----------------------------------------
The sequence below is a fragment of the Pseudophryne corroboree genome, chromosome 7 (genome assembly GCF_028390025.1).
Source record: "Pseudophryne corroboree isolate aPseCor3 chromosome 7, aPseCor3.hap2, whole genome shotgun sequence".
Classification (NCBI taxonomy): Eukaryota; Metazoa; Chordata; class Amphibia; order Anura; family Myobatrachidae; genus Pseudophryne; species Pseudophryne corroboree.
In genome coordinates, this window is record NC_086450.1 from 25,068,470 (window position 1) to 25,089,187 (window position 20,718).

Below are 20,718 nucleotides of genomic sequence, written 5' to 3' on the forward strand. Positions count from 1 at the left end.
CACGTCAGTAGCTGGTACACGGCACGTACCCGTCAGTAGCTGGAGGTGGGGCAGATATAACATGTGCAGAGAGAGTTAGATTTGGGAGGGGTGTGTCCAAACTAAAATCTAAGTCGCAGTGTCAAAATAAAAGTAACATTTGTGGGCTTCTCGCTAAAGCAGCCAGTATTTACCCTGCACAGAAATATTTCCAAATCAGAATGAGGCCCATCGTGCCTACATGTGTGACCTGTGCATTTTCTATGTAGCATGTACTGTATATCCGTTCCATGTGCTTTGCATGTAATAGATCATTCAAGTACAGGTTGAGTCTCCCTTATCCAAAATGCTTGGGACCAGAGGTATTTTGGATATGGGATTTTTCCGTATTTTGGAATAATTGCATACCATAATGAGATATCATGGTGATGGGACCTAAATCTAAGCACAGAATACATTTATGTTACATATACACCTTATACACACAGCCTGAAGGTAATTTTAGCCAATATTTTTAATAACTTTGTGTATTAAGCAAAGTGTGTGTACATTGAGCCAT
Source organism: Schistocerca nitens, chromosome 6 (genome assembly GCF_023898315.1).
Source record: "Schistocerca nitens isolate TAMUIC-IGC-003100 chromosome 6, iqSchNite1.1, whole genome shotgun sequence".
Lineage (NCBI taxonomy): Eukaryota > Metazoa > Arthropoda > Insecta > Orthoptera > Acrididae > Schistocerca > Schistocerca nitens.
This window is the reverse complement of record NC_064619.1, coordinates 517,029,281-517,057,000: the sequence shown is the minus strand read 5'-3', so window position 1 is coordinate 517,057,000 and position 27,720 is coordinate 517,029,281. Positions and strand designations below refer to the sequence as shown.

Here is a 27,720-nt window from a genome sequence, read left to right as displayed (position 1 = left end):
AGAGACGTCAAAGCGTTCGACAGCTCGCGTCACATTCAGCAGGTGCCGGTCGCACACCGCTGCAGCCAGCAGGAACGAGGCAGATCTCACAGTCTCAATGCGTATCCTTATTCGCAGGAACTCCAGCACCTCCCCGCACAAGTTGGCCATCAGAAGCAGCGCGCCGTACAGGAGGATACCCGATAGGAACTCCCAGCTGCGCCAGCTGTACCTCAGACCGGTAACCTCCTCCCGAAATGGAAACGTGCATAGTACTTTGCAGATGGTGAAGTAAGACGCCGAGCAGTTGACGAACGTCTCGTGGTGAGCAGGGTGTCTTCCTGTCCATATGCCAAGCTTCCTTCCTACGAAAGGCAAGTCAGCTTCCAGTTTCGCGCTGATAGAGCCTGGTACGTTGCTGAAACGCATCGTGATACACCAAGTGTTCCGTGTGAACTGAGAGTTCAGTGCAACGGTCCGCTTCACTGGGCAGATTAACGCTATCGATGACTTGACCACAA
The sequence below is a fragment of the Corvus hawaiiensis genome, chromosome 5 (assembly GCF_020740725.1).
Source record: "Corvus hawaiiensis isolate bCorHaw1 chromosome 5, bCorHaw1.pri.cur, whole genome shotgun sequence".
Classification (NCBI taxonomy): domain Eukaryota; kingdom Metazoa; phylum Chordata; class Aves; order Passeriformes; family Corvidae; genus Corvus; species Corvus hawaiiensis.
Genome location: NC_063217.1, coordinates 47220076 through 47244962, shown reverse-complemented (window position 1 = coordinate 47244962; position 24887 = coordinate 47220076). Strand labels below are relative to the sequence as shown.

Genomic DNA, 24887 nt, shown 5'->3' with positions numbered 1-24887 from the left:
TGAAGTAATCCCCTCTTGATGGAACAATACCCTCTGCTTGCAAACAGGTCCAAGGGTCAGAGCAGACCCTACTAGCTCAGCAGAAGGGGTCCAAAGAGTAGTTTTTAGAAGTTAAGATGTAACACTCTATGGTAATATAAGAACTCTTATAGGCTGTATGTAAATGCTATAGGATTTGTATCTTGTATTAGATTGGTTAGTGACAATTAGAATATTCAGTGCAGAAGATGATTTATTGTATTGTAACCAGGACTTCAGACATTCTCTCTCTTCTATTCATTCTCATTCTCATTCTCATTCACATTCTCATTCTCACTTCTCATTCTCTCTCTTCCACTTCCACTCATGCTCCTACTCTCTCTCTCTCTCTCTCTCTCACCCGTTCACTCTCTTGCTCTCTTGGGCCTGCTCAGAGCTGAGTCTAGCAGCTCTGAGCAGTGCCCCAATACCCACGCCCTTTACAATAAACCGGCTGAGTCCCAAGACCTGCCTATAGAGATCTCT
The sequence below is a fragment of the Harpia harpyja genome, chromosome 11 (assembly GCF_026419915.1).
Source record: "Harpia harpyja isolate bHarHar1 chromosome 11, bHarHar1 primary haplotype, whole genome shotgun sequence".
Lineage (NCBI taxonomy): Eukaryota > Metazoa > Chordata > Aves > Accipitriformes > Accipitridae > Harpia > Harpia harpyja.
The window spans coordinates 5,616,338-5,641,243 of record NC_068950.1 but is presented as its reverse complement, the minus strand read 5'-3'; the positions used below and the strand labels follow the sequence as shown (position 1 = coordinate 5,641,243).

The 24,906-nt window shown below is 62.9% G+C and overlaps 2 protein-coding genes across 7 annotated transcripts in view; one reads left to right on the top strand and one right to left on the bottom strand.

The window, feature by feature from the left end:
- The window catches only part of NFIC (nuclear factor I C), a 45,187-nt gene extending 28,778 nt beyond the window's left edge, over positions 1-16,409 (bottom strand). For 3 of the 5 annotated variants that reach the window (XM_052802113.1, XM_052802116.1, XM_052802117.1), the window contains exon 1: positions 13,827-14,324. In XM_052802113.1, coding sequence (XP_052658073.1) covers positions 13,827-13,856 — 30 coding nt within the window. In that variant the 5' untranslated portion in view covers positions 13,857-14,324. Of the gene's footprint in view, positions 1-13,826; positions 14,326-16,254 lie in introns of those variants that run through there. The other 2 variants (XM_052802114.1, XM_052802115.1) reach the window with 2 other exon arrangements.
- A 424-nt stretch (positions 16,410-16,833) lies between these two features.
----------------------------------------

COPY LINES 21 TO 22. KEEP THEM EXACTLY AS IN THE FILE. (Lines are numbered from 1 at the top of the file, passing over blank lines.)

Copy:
Lineage (NCBI taxonomy): Eukaryota > Metazoa > Chordata > Aves > Accipitriformes > Accipitridae > Harpia > Harpia harpyja.
The window spans coordinates 5,616,338-5,641,243 of record NC_068950.1 but is presented as its reverse complement, the minus strand read 5'-3'; the positions used below and the strand labels follow the sequence as shown (position 1 = coordinate 5,641,243).